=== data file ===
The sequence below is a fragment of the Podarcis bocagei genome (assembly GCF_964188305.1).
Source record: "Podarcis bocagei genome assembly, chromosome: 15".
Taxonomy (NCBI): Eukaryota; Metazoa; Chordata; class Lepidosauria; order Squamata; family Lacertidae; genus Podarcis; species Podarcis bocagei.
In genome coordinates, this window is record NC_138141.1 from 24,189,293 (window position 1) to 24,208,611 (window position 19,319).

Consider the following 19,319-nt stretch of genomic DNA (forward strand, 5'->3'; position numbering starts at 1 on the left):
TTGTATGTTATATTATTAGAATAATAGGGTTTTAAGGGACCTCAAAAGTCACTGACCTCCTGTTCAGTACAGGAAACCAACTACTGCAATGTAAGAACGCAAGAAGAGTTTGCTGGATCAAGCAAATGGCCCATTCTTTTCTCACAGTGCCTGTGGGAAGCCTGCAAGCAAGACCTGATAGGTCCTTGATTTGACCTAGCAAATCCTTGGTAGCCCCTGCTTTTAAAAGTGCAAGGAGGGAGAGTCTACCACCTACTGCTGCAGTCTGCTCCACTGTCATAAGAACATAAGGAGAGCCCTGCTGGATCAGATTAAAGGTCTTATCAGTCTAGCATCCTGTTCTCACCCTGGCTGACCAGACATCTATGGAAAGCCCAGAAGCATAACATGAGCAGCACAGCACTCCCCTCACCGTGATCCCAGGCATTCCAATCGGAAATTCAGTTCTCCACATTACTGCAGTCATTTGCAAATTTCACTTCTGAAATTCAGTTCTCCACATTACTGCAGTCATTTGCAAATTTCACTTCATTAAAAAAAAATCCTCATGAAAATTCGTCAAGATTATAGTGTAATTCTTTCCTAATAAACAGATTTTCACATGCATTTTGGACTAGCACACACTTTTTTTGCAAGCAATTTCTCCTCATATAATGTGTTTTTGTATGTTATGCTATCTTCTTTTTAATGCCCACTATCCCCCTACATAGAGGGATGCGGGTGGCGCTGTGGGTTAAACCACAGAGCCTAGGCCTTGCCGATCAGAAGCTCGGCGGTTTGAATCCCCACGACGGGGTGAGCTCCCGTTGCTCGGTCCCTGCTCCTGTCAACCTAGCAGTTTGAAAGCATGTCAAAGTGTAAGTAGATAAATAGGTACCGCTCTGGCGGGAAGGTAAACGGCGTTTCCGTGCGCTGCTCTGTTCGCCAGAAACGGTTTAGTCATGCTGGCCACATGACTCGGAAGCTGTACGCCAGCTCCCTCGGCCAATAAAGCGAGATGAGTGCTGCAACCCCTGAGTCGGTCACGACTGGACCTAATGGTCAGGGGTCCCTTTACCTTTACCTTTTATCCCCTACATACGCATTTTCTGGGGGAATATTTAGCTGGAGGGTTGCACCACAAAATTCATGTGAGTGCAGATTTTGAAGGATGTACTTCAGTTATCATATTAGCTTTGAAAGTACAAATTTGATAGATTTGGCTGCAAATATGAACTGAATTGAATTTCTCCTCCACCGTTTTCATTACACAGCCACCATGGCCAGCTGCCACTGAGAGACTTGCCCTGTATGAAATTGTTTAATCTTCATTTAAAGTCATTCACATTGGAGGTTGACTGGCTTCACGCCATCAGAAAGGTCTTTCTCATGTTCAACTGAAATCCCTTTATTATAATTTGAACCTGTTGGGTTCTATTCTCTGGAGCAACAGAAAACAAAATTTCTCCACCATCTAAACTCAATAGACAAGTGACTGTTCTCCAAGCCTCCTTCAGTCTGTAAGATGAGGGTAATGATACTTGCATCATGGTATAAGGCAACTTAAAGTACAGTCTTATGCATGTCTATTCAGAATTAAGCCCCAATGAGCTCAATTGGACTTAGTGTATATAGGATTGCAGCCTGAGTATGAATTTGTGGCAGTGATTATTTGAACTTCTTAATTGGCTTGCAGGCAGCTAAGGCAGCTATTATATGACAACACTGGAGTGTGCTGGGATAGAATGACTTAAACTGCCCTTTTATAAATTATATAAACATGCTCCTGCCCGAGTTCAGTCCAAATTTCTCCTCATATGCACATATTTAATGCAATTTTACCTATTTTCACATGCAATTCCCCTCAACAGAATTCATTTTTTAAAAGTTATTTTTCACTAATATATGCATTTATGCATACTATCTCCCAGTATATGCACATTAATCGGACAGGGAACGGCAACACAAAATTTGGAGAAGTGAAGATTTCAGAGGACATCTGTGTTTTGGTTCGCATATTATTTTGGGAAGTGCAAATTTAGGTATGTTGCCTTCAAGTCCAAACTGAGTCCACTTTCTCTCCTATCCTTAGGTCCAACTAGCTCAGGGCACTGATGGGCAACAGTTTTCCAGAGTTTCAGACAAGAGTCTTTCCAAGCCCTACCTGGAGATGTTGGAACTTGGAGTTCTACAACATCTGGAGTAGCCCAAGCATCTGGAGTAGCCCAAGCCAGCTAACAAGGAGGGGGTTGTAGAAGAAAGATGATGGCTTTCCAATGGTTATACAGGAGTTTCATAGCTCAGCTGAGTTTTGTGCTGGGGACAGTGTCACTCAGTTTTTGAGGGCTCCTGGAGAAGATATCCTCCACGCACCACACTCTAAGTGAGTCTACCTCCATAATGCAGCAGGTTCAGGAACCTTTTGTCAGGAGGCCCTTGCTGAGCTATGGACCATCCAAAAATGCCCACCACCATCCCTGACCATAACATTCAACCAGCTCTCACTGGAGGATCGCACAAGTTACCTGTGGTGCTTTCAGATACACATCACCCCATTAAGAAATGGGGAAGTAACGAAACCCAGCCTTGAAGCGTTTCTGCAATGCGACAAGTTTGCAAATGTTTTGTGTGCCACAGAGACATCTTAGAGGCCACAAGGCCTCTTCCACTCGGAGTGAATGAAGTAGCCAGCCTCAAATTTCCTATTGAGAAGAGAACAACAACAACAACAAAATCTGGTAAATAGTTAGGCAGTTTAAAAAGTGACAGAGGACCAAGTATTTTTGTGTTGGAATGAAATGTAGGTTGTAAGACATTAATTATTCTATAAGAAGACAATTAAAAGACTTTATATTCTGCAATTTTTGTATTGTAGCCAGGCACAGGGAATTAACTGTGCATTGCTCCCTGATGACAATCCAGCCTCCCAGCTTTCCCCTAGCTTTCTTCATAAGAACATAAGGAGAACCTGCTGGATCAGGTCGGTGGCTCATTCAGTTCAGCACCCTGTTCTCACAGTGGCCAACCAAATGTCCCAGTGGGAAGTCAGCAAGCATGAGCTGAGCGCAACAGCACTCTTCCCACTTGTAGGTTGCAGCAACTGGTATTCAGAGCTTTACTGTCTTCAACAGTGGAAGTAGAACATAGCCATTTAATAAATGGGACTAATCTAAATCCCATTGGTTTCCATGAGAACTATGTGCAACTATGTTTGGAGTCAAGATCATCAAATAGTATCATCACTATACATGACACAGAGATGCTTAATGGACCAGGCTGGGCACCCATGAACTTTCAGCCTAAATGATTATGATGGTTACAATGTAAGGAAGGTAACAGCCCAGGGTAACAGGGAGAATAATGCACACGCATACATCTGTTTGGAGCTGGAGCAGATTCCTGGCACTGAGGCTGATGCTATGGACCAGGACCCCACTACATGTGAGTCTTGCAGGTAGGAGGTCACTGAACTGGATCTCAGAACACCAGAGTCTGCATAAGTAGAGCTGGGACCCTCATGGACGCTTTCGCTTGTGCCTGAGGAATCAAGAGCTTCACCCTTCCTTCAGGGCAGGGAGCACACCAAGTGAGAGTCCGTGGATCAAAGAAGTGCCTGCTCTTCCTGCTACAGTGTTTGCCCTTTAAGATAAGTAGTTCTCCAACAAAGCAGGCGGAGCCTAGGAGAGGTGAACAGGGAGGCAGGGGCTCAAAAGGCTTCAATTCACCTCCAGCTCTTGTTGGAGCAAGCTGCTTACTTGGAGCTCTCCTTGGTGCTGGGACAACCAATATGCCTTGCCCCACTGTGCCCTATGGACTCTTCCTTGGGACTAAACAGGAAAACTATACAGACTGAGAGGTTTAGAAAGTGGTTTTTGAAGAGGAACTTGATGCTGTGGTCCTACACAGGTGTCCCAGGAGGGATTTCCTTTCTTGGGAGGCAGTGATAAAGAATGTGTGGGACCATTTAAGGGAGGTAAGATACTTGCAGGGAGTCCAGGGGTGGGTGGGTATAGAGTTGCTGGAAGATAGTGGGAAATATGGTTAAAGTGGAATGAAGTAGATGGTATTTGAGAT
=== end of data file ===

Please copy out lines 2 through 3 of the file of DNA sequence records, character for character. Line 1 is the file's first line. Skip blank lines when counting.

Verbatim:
Source record: "Podarcis bocagei genome assembly, chromosome: 15".
Taxonomy (NCBI): Eukaryota; Metazoa; Chordata; class Lepidosauria; order Squamata; family Lacertidae; genus Podarcis; species Podarcis bocagei.